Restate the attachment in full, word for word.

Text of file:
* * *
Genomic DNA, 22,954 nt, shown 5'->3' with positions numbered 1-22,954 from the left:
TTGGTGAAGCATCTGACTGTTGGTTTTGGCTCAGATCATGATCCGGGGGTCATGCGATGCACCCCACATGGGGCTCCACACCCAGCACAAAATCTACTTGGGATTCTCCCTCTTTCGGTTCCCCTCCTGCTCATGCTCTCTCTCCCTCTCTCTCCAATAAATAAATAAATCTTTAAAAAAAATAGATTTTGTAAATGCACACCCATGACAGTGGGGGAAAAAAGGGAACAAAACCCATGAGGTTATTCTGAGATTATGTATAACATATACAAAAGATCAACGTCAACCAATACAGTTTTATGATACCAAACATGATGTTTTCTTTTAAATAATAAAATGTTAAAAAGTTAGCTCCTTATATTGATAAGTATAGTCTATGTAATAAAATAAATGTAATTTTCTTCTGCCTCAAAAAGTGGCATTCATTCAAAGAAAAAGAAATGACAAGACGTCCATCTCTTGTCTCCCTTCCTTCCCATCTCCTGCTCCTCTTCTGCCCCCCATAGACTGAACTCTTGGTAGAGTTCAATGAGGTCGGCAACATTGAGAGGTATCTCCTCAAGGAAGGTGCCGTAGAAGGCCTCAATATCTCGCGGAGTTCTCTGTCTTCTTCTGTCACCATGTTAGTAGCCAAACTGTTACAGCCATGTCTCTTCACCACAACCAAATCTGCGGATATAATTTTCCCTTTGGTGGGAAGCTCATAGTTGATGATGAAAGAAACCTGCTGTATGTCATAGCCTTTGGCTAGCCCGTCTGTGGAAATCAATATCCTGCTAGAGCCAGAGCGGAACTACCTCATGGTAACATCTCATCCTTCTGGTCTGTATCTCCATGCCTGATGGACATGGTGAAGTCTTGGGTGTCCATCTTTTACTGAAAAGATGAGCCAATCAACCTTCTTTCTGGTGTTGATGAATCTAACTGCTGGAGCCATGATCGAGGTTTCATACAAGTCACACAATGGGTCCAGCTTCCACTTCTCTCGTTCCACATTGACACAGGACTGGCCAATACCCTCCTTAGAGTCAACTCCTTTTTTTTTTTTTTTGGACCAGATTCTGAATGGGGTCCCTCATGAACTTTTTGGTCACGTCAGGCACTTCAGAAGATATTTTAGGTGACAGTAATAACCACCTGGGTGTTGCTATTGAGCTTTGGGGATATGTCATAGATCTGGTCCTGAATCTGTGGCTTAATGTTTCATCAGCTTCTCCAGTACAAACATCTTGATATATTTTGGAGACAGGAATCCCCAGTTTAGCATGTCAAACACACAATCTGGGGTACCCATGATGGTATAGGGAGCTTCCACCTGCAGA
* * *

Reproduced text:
Genomic DNA, 22,954 nt, shown 5'->3' with positions numbered 1-22,954 from the left:
TTGGTGAAGCATCTGACTGTTGGTTTTGGCTCAGATCATGATCCGGGGGTCATGCGATGCACCCCACATGGGGCTCCACACCCAGCACAAAATCTACTTGGGATTCTCCCTCTTTCGGTTCCCCTCCTGCTCATGCTCTCTCTCCCTCTCTCTCCAATAAATAAATAAATCTTTAAAAAAAATAGATTTTGTAAATGCACACCCATGACAGTGGGGGAAAAAAGGGAACAAAACCCATGAGGTTATTCTGAGATTATGTATAACATATACAAAAGATCAACGTCAACCAATACAGTTTTATGATACCAAACATGATGTTTTCTTTTAAATAATAAAATGTTAAAAAGTTAGCTCCTTATATTGATAAGTATAGTCTATGTAATAAAATAAATGTAATTTTCTTCTGCCTCAAAAAGTGGCATTCATTCAAAGAAAAAGAAATGACAAGACGTCCATCTCTTGTCTCCCTTCCTTCCCATCTCCTGCTCCTCTTCTGCCCCCCATAGACTGAACTCTTGGTAGAGTTCAATGAGGTCGGCAACATTGAGAGGTATCTCCTCAAGGAAGGTGCCGTAGAAGGCCTCAATATCTCGCGGAGTTCTCTGTCTTCTTCTGTCACCATGTTAGTAGCCAAACTGTTACAGCCATGTCTCTTCACCACAACCAAATCTGCGGATATAATTTTCCCTTTGGTGGGAAGCTCATAGTTGATGATGAAAGAAACCTGCTGTATGTCATAGCCTTTGGCTAGCCCGTCTGTGGAAATCAATATCCTGCTAGAGCCAGAGCGGAACTACCTCATGGTAACATCTCATCCTTCTGGTCTGTATCTCCATGCCTGATGGACATGGTGAAGTCTTGGGTGTCCATCTTTTACTGAAAAGATGAGCCAATCAACCTTCTTTCTGGTGTTGATGAATCTAACTGCTGGAGCCATGATCGAGGTTTCATACAAGTCACACAATGGGTCCAGCTTCCACTTCTCTCGTTCCACATTGACACAGGACTGGCCAATACCCTCCTTAGAGTCAACTCCTTTTTTTTTTTTTTTGGACCAGATTCTGAATGGGGTCCCTCATGAACTTTTTGGTCACGTCAGGCACTTCAGAAGATATTTTAGGTGACAGTAATAACCACCTGGGTGTTGCTATTGAGCTTTGGGGATATGTCATAGATCTGGTCCTGAATCTGTGGCTTAATGTTTCATCAGCTTCTCCAGTACAAACATCTTGATATATTTTGGAGACAGGAATCCCCAGTTTAGCATGTCAAACACACAATCTGGGGTACCCATGATGGTATAGGGAGCTTCCACCTGCAGA